in the several dispensations, or modes of administration of the eternal Covenant of Grace, Christ has contracted various special covenants with his people, as administrative provisions for carrying out the engagements, and for applying to them the benefits of his covenant with the Father.66
Thus, the Reformed see a general continuity in God’s plan for the ages, since his actions are determined under a single covenant. Hodge, speaking of the people of God, finds continuity between the Testaments: ‘The church, under both dispensations, has the same nature and design.’67
In Reformed eschatology, this continuity leads to an eschatology in which all of the events of the end times are unified. In Hodge’s words, ‘Christ’s advent, the general resurrection and judgment, will be simultaneous, and immediately succeeded by the burning of the old, and the revelation of the new earth and heavens.’ 68 In this understanding, a literal millennium of one thousand years is rejected in Revelation 20, as is the idea of ‘two resurrections’ and any return of Israel to their land as a fulfilment of prophecy.69 The traditionalist Reformed of the early 20th century generally held to either postmillennialism or amillennialism. In the former view, the Church would expand and advance, bringing in the kingdom through the preaching of the gospel. According to the latter position, the millennium was a symbolic period in which the Church militant acts. Any thought of a rapture of the Church as a distinct event from the Second Coming of Christ or as a first phase of that return was rejected.
66 A. A. Hodge, Outlines of Theology, rev. ed. (New York: Hodder & Stoughton, 1878), 370.
67 Hodge, Outlines of Theology, 619.
68 Hodge, Outlines of Theology, 569.
69 Hodge, Outlines of Theology, 571–72.
1.3 Methodist Eschatology
John Fletcher’s (1729–1785) views have particular importance for our discussion on the relationship between Pentecostalism and dispensationalism. This is due to early Pentecostals’ appropriation of his views on the dispensations and modern Pentecostals’ retrieval of Fletcher’s ideas in their theologising. Lawrence Wood captures his eschatological appeal for Pentecostals:
Fletcher often spoke of the coming kingdom of God, its fulfilment on the day of Pentecost, its personal appropriation by faith in the lives of individual believers, and the final arrival of the kingdom when a global Pentecost would engulf the whole world. The essence of the millennium when the whole world would be baptized with the Holy Spirit, was loving God with all the heart, mind, and soul.70
Fletcher taught that history was divided into three dispensations that correlated to the Father, the Son and the Holy Spirit. He states, ‘Under the dispensation of the Father, the grand promise was that which respected the external manifestation of the Son.’71 Then, during the dispensation of the Son, Jesus promised ‘the abundant effusion of the Holy Spirit’.72 This glorious dispensation of the Spirit looks forward to the even more glorious return of Jesus Christ. As laid out by Fletcher, the Holy Spirit dispensation is characterised by waiting for Christ’s second coming.
We observe Fletcher’s understanding of both prophecy and the day of Pentecost in his treatment of prophecies that speak of a future spiritual restoration of Israel ‘under the reign of the Messiah’, such as Joel 2:28, Zechariah 12:10, Isaiah 44:3 and Ezequiel 36:25–27. He states, ‘That man must be prejudiced to an extreme degree, who perceives not that these gracious prophecies began to receive their accomplishment upon the day of pentecost, when the multitude of them that believed were “of one heart and one soul”’.73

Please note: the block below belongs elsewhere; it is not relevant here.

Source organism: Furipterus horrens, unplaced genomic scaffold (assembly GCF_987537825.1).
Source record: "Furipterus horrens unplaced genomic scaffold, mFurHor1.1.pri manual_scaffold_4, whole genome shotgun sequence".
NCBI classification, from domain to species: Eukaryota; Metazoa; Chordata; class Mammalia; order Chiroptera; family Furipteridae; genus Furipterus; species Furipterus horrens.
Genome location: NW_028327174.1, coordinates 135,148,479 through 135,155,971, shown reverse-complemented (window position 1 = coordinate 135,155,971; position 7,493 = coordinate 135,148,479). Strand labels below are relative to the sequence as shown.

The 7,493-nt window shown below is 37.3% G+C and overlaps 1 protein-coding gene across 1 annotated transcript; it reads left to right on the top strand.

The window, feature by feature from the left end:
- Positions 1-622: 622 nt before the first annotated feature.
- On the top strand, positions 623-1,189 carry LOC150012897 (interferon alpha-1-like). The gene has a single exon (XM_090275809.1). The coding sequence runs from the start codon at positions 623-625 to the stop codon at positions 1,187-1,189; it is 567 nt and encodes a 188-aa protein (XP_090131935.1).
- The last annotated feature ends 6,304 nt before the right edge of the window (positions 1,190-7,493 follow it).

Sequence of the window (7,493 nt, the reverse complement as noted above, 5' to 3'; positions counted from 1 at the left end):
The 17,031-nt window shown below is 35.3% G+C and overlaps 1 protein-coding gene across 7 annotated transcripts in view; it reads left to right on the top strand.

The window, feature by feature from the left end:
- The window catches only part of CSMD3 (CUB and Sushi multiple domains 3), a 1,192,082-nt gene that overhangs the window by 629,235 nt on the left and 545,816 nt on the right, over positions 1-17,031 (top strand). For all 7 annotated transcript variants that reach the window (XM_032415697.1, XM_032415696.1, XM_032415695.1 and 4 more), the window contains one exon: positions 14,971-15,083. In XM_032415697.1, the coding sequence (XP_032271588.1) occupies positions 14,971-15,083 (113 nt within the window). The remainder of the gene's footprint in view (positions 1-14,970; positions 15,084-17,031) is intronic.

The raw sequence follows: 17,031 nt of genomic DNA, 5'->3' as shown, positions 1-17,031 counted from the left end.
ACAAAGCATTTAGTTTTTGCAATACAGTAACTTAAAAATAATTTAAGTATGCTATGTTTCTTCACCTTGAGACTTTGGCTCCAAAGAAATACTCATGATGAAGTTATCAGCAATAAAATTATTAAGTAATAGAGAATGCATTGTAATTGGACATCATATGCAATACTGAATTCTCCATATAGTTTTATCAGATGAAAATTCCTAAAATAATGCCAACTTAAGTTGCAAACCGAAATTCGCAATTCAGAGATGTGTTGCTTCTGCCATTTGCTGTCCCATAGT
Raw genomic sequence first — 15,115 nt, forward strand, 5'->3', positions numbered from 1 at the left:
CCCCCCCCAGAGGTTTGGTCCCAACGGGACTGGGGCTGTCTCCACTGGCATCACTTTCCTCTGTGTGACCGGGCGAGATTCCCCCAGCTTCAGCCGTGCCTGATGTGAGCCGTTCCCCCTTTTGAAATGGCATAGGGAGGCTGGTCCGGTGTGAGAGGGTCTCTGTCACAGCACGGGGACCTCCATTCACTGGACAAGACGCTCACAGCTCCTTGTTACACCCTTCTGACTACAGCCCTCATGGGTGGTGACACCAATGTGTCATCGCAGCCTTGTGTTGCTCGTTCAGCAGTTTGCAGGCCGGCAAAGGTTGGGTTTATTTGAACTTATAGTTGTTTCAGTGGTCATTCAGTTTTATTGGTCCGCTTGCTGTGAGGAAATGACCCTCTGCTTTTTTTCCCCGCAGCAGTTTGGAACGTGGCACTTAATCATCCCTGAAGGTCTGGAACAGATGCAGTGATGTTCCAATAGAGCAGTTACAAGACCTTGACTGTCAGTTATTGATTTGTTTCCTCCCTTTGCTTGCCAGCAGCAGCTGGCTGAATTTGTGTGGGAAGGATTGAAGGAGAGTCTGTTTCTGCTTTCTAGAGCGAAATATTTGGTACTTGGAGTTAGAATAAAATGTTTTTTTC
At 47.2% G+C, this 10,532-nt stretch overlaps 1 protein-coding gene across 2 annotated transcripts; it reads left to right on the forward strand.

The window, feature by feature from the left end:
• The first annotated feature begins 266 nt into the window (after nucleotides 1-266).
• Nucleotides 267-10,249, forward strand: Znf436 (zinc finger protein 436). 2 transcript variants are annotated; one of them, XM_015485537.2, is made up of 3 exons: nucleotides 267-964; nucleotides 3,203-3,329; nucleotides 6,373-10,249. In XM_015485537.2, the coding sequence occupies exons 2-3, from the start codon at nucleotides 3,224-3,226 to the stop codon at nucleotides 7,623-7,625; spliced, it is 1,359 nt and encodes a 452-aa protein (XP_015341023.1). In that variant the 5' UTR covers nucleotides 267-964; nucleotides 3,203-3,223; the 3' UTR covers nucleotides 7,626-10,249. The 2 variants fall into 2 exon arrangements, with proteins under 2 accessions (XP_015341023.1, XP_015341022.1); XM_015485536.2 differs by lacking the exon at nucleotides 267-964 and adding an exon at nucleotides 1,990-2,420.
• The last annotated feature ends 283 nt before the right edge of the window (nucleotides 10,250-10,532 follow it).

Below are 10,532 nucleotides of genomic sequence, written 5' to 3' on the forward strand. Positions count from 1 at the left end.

70 Laurence W. Wood, The Meaning of Pentecost in Early Methodism: Rediscovering John Fletcher as John Wesley’s Vindicator and Designated Successor, Pietist and Wesleyan Studies 15 (Lanham, MD: Scarecrow, 2002), 147.
71 John Fletcher, The Works of the Reverend John Fletcher, 4 vols. 3 (New York: B. Waugh and T. Mason, 1833), 166.
72 Fletcher, Works, 167.
73 Fletcher, Works, 168.
Fletcher appears to refer to a future reign of Christ centred in Jerusalem, but he understands Israel as the Church: ‘In prospect of this glorious time, the prophet calls upon the Church under the ancient name of Zion, Jerusalem, and Israel, to break forth in praise to Jehovah the Redeemer’.74 In equating Israel and the Church, he followed a traditionalist Lutheran understanding of a unified people of God. Fletcher may have popularised the use of three dispensations to divide history, but as J. Russell Frazier comments, ‘Fletcher’s doctrine of dispensations has very little resemblance to the dispensations of modern dispensationalism of the Plymouth Brethren’.75 It is to that dispensationalism that we now turn.
1.4 Darby’s Eschatology
John Nelson Darby, although not the first to promote dispensational ideas,76 is considered the father of modern dispensationalism. Although his writings are vast, a general understanding of his eschatology may be briefly outlined. He used Daniel 9 and the ‘seventy weeks’ as an outline for his historical time line. Speaking of the last week, he states,
But there is still a week left—we have only had sixty-nine weeks—and then there is a lapse. Messiah comes, is rejected, and is cut off, does not get the kingdom at all, gets nothing—He gets the cross, it is true, but that is all He gets. He ascends to heaven, and therefore our hearts must follow Him up to heaven, while He is there.77
During this lapse, God is calling out ‘heavenly saints’ or the Church.78 According to
Darby, ‘all the direct dealings of God with the world through the Jews are suspended until